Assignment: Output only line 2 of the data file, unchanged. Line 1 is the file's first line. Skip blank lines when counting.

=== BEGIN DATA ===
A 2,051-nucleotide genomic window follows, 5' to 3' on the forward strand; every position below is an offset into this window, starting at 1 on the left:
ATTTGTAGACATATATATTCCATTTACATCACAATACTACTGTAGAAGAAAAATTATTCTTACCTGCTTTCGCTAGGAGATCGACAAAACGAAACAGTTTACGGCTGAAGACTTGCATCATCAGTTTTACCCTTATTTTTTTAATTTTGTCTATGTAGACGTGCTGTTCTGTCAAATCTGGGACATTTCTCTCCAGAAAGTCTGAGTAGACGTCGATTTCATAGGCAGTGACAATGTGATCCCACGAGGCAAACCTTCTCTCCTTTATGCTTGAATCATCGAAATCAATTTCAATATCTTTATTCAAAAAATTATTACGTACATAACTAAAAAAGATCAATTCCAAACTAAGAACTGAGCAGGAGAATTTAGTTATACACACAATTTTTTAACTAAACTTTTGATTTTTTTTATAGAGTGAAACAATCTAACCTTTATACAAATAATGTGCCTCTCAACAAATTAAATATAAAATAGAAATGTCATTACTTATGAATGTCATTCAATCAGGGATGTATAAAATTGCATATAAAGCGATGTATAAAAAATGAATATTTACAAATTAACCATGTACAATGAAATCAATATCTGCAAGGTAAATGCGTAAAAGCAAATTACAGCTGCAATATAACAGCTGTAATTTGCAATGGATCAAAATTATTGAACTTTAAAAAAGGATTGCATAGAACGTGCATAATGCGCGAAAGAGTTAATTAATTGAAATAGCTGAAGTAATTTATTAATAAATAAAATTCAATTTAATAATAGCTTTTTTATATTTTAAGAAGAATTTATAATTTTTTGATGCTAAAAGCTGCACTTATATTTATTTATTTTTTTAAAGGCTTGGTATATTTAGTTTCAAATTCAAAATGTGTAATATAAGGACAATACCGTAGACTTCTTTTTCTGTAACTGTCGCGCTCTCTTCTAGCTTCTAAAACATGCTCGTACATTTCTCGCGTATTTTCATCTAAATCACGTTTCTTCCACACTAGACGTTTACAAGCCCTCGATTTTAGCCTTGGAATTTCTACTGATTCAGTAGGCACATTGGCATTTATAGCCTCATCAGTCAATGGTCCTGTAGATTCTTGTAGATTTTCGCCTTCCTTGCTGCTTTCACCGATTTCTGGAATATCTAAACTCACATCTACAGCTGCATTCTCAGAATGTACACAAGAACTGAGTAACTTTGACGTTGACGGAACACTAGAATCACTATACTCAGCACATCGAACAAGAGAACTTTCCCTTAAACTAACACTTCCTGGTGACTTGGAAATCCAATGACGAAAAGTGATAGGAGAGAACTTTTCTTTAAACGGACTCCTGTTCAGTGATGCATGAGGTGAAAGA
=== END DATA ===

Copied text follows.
ATTTGTAGACATATATATTCCATTTACATCACAATACTACTGTAGAAGAAAAATTATTCTTACCTGCTTTCGCTAGGAGATCGACAAAACGAAACAGTTTACGGCTGAAGACTTGCATCATCAGTTTTACCCTTATTTTTTTAATTTTGTCTATGTAGACGTGCTGTTCTGTCAAATCTGGGACATTTCTCTCCAGAAAGTCTGAGTAGACGTCGATTTCATAGGCAGTGACAATGTGATCCCACGAGGCAAACCTTCTCTCCTTTATGCTTGAATCATCGAAATCAATTTCAATATCTTTATTCAAAAAATTATTACGTACATAACTAAAAAAGATCAATTCCAAACTAAGAACTGAGCAGGAGAATTTAGTTATACACACAATTTTTTAACTAAACTTTTGATTTTTTTTATAGAGTGAAACAATCTAACCTTTATACAAATAATGTGCCTCTCAACAAATTAAATATAAAATAGAAATGTCATTACTTATGAATGTCATTCAATCAGGGATGTATAAAATTGCATATAAAGCGATGTATAAAAAATGAATATTTACAAATTAACCATGTACAATGAAATCAATATCTGCAAGGTAAATGCGTAAAAGCAAATTACAGCTGCAATATAACAGCTGTAATTTGCAATGGATCAAAATTATTGAACTTTAAAAAAGGATTGCATAGAACGTGCATAATGCGCGAAAGAGTTAATTAATTGAAATAGCTGAAGTAATTTATTAATAAATAAAATTCAATTTAATAATAGCTTTTTTATATTTTAAGAAGAATTTATAATTTTTTGATGCTAAAAGCTGCACTTATATTTATTTATTTTTTTAAAGGCTTGGTATATTTAGTTTCAAATTCAAAATGTGTAATATAAGGACAATACCGTAGACTTCTTTTTCTGTAACTGTCGCGCTCTCTTCTAGCTTCTAAAACATGCTCGTACATTTCTCGCGTATTTTCATCTAAATCACGTTTCTTCCACACTAGACGTTTACAAGCCCTCGATTTTAGCCTTGGAATTTCTACTGATTCAGTAGGCACATTGGCATTTATAGCCTCATCAGTCAATGGTCCTGTAGATTCTTGTAGATTTTCGCCTTCCTTGCTGCTTTCACCGATTTCTGGAATATCTAAACTCACATCTACAGCTGCATTCTCAGAATGTACACAAGAACTGAGTAACTTTGACGTTGACGGAACACTAGAATCACTATACTCAGCACATCGAACAAGAGAACTTTCCCTTAAACTAACACTTCCTGGTGACTTGGAAATCCAATGACGAAAAGTGATAGGAGAGAACTTTTCTTTAAACGGACTCCTGTTCAGTGATGCATGAGGTGAAAGA